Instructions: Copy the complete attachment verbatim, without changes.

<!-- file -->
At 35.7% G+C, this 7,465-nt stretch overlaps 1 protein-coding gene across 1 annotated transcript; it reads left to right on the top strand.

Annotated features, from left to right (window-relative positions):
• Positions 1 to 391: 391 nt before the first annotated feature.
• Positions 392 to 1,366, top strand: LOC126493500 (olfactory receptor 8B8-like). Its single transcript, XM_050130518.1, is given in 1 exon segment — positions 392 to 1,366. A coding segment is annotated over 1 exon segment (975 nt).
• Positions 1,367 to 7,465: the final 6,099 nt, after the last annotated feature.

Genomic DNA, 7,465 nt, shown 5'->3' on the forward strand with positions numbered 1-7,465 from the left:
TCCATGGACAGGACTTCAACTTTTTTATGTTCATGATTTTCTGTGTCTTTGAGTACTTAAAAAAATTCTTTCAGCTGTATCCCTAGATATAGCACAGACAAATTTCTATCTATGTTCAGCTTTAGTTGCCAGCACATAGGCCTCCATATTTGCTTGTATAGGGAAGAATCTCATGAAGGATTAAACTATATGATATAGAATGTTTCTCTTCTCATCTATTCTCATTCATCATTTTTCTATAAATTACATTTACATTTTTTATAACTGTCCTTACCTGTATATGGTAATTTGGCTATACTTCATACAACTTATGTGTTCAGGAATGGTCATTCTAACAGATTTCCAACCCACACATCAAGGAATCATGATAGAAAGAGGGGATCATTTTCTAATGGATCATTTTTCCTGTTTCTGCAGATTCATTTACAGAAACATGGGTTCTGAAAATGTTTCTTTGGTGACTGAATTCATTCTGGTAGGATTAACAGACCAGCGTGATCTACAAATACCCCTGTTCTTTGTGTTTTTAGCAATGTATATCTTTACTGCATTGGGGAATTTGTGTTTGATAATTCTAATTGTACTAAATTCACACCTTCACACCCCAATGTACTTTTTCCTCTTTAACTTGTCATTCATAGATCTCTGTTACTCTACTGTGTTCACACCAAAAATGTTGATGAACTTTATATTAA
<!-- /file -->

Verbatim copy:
At 35.7% G+C, this 7,465-nt stretch overlaps 1 protein-coding gene across 1 annotated transcript; it reads left to right on the top strand.

Annotated features, from left to right (window-relative positions):
• Positions 1 to 391: 391 nt before the first annotated feature.
• Positions 392 to 1,366, top strand: LOC126493500 (olfactory receptor 8B8-like). Its single transcript, XM_050130518.1, is given in 1 exon segment — positions 392 to 1,366. A coding segment is annotated over 1 exon segment (975 nt).
• Positions 1,367 to 7,465: the final 6,099 nt, after the last annotated feature.

Genomic DNA, 7,465 nt, shown 5'->3' on the forward strand with positions numbered 1-7,465 from the left:
TCCATGGACAGGACTTCAACTTTTTTATGTTCATGATTTTCTGTGTCTTTGAGTACTTAAAAAAATTCTTTCAGCTGTATCCCTAGATATAGCACAGACAAATTTCTATCTATGTTCAGCTTTAGTTGCCAGCACATAGGCCTCCATATTTGCTTGTATAGGGAAGAATCTCATGAAGGATTAAACTATATGATATAGAATGTTTCTCTTCTCATCTATTCTCATTCATCATTTTTCTATAAATTACATTTACATTTTTTATAACTGTCCTTACCTGTATATGGTAATTTGGCTATACTTCATACAACTTATGTGTTCAGGAATGGTCATTCTAACAGATTTCCAACCCACACATCAAGGAATCATGATAGAAAGAGGGGATCATTTTCTAATGGATCATTTTTCCTGTTTCTGCAGATTCATTTACAGAAACATGGGTTCTGAAAATGTTTCTTTGGTGACTGAATTCATTCTGGTAGGATTAACAGACCAGCGTGATCTACAAATACCCCTGTTCTTTGTGTTTTTAGCAATGTATATCTTTACTGCATTGGGGAATTTGTGTTTGATAATTCTAATTGTACTAAATTCACACCTTCACACCCCAATGTACTTTTTCCTCTTTAACTTGTCATTCATAGATCTCTGTTACTCTACTGTGTTCACACCAAAAATGTTGATGAACTTTATATTAA